by Brett Blake

Like many of you, I have been consuming economic news and commentary from dozens of sources to make decisions about my financial portfolio. In all of my reading, nothing has struck me with more force than a three-word paragraph in the October 13, 2008, issue of Fortune magazine. In a biographical introduction to former AIG CEO Maurice R. (Hank) Greenberg, I read three words that summed up today’s real economic issue. The words: “Until they didn’t.”

According to Fortune, AIG was one of many companies that started providing insurance to lenders that covered credit losses. AIG’s executives thought they understood the risk they were taking. “No matter what historical default scenario was plugged in, the hazards were small. Generations of data didn’t lie—American homeowners paid their mortgages.”

“Until they didn’t.”

I read those words and thought of all the orthodontists who have told me, “We don’t check our patients’ credit reports, and we’ve never had a problem.” If my clients are representative of the broader industry, more than 75% of all orthodontic treatment is paid for using in-house financing. Orthodontists are effectively bankers that I estimate are lending more than $5 billion per year—blindly.

If the Fortune writer is accurate in his statement, something has happened that has changed the financial markets significantly. It may be behavioral: Our generation didn’t inherit the same personal commitment to paying our debt. It may be financial: The economy has affected so many people in ways previous economic downturns have not. It may simply be a result of the huge increase in the availability of credit.

Whatever the cause, for the first time in recorded history, Americans are not paying their mortgages. If they will default on their homes, what other obligations will they walk away from?

In orthodontics, the few who are not willing or able to make their payments are only part of the financial pressures practices are feeling. Case starts are down in many practices as a result of the economy and due to the significant increase in the number of GPs now offering orthodontic treatments.

Today’s economic environment, therefore, has given orthodontists two challenges to respond to: 1) GPs may become even more of a threat than they have been in the past because better technology will allow them to continue to improve the quality of treatment they are able to offer patients; and 2) consumers’ fear of defaulting on debt may be gone forever (thanks in part to our government’s commitment to easing the pain with bailouts).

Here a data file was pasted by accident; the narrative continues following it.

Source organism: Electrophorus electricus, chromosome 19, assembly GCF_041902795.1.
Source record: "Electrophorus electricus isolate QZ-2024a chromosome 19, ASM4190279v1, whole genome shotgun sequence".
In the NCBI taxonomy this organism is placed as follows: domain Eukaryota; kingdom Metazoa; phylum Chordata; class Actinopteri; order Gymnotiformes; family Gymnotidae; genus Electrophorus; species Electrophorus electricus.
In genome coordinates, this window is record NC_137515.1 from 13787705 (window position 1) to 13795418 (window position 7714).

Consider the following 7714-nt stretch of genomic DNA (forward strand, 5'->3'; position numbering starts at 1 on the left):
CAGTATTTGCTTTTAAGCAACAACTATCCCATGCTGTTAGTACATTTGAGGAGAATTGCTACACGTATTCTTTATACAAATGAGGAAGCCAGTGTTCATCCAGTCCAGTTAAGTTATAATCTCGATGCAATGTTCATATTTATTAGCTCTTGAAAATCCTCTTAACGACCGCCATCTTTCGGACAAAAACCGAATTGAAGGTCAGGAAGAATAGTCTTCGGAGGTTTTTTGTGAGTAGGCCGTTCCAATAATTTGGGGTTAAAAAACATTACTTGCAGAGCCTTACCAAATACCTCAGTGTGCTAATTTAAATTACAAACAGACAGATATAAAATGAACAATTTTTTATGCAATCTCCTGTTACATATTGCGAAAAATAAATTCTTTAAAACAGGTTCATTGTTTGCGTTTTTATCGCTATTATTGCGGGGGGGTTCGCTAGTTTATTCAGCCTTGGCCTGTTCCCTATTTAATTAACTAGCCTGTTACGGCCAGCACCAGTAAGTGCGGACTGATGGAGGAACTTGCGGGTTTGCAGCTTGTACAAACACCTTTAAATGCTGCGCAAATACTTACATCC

So what should you do to make sure your practice not only survives, but thrives in this new world?

First, get smart. Stop lending without information. Orthodontists should encourage more patients to pay cash and must get better at managing cash collected. Those patients who need credit should be extended terms based on their credit history. It’s time to make credit-grading the industry standard.

Second, show your smarts. Too many consumers don’t know the difference between an orthodontist and a GP that performs orthodontic procedures. Not only should you do everything you can to educate new patients and parents, but orthodontists need to unite and use the AAO to make the distinction clearer.

Third, capture new technologies and own them. Orthodontists are too slow to adapt to technology. Rather than embracing technologies that are clearly appealing to patients (such as Invisalign and SureSmile), orthodontists criticize, complain, and hope they go away. GPs willingly embrace the new technology because they are eager to receive the new money and margin orthodontics brings to their practice. The consumers willingly (perhaps ignorantly) pay them for the “latest and greatest.”

Finally, get lean. The best practices will use this economic downturn to reduce their overhead and expenses. Trim down your staff, negotiate better pricing on your supplies, renegotiate your lease, or close that second office. Involve your staff; they know where the waste is and how to save you money.

Perhaps it will be said that orthodontists went through a struggle during the early years of this century. I hope historians will say that orthodontists had more staff than they needed, paid too much for supplies, were too slow to adopt technology, didn’t talk enough about how they were different from GPs, or lent thousands of dollars to almost anyone without a credit report … until they didn’t.

Brett Blake is president and CEO of Acceptx Financial Solutions Inc, where he helps orthodontists increase case starts and cash flow using Internet-enabled software. He is available to lead study group discussions, and can be reached at